When Rafael "Pepeng" Rollan, managing director of Microsoft Philippines, told the local IT press on May 17 that the company was offering a voluntary separation package (VSP) to its local employees as part of Microsoft's global job cuts, I didn't have the slightest idea that he, too, will quit his job and take advantage of the exit package.
But that's exactly what happened as Microsoft, in a press statement this morning, announced that Rollan will relinquish his post this September. It was quite ironic since Rollan was part of the committee that evaluated the applications of the employees who wanted to be included in the VSP program.
The generous offer--three months worth of salary for every year of service, plus a month's salary upon notice of termination--may have been too tempting for Rollan to pass up. Or it could be that he was wary he might be hit by the redundancy program if he gave the VSP a miss. If that was the case, he would have received a smaller severance pay.
The information I got was that a Singaporean regional executive, Butt Wai Choon, will take on the post as the new managing director of Microsoft Philippines. The company, however, denied this and said Butt is on an advisory capacity only and will not be taking on the managing director post.
Butt is currently the general manager of Microsoft Asia-Pacific Operations Centre (APOC), a sister company of Microsoft Singapore.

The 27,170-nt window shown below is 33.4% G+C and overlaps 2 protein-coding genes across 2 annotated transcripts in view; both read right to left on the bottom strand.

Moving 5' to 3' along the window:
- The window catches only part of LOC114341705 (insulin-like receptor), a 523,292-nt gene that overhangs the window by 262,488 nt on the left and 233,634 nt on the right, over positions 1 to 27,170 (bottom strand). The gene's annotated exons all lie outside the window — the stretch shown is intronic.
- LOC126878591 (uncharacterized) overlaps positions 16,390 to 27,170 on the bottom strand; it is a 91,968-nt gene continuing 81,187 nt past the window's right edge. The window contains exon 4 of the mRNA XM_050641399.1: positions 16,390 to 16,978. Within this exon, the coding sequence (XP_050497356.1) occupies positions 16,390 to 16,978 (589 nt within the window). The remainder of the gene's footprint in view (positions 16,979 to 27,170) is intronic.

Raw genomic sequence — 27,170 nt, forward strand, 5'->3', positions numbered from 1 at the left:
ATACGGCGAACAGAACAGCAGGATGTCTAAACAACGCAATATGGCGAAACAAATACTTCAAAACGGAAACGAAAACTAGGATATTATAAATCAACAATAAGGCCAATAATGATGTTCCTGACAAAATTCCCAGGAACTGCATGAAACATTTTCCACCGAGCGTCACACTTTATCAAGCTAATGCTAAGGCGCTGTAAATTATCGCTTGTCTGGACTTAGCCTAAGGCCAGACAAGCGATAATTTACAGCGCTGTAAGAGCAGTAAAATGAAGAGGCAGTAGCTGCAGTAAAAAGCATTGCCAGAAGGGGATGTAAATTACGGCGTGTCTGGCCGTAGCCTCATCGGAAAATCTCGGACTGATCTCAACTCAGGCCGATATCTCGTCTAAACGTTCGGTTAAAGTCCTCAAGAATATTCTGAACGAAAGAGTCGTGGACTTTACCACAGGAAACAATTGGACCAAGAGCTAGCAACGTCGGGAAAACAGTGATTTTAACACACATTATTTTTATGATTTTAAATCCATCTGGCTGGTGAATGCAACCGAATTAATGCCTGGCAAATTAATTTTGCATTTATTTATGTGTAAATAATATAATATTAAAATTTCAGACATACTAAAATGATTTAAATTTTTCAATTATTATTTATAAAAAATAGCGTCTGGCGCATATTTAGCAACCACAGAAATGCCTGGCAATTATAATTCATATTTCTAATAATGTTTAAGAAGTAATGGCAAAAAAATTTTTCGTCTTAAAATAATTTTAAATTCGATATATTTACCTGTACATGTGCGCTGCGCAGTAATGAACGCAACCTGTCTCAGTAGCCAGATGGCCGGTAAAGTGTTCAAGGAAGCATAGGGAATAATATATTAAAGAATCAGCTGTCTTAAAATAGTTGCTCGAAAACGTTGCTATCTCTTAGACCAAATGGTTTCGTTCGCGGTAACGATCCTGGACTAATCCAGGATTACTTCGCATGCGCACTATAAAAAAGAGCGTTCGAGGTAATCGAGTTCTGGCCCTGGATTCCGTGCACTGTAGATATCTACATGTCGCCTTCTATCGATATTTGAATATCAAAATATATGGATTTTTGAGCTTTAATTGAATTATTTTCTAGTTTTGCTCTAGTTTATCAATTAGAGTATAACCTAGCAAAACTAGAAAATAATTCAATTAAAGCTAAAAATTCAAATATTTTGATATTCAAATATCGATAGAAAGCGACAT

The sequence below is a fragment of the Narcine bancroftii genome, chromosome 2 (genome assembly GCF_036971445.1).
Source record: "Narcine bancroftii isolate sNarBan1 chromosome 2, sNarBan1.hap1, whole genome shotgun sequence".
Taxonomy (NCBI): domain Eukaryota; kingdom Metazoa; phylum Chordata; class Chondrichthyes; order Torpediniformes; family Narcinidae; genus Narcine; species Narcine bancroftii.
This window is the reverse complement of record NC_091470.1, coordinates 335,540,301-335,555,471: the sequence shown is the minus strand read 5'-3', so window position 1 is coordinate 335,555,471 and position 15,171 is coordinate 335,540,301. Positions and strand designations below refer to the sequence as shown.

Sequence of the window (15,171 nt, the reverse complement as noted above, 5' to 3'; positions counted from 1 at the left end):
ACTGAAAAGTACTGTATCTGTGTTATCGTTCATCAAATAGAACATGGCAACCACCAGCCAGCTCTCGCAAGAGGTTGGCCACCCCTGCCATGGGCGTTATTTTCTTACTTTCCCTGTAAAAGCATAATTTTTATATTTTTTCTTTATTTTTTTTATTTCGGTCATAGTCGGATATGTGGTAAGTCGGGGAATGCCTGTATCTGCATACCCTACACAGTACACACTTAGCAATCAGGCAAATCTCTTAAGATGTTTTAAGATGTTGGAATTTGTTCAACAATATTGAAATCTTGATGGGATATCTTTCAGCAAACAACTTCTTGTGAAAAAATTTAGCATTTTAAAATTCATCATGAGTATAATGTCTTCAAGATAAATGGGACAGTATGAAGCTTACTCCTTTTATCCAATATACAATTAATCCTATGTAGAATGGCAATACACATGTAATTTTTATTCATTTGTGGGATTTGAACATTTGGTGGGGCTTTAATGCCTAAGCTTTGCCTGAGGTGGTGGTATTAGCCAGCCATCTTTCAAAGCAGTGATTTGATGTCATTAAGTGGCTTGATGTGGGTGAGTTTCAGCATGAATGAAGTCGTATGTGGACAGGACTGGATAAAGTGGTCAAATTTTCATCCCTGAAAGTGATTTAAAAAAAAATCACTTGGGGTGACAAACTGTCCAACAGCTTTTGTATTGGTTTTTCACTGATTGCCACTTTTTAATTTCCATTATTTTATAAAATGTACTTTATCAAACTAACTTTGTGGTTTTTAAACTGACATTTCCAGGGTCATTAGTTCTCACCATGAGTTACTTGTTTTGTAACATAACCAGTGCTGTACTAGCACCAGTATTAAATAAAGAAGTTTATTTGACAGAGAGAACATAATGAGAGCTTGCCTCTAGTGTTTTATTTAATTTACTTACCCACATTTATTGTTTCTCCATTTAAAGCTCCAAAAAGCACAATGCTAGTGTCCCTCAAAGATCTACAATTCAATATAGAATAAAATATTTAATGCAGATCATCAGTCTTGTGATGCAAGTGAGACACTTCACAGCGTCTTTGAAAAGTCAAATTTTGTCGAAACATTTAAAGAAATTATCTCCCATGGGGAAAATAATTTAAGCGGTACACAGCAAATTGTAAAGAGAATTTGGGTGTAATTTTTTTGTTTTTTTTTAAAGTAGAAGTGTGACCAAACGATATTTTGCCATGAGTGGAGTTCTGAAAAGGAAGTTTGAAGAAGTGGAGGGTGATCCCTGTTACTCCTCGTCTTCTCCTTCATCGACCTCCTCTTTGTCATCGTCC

The APOC was incorporated Jun. 2, 1998, as part of Microsoft's worldwide business strategy to consolidate its manufacturing and sales operations, including information processing, vendor management, logistics and related support functions, by geographical regions. The center manages the manufacturing, licensing and accounting for Microsoft's 14 sales subsidiaries in the Asia-Pacific region.
Rollan joined Microsoft in 2002 as sales manager for enterprise accounts, and held the post of director for enterprise and partner group before being named managing director in 2007.
Apart from Rollan, other top executives of Microsoft Philippines have also requested for the exit package--though none has publicly acknowledged doing so.
But, among those who hinted of their departure in their Facebook accounts included platform strategy manager Abet dela Cruz, and technology specialist Jojo Ayson.
Dela Cruz joined Microsoft in 2006 after serving as CTO of games company, Level-Up, for three years. Ayson, meanwhile, spent a total of eight years at the company. Prior to that, he was an SAP consultant from 1997 to 2000.
Larger role In another sector of the industry, Hideto Nakamura, country manager of Epson Philippines, has taken on a larger role in the company after he was appointed to oversee seven more countries in South Asia--though, he still remains as head of Epson's local office.
The Japanese official will now divide his time between the Philippines and Vietnam, Myanmar, Cambodia, Nepal, Bangladesh, Sri Lanka, and Maldives. Epson does not have formal sales offices in the countries, and Nakamura is expected to lay the groundwork for the company's expansion.
With Nakamura's wider responsibilities, the company is now grooming its No. 2 man, Ed Bonoan, to take a more active and high-profile role as he might be tapped soon to become its country chief.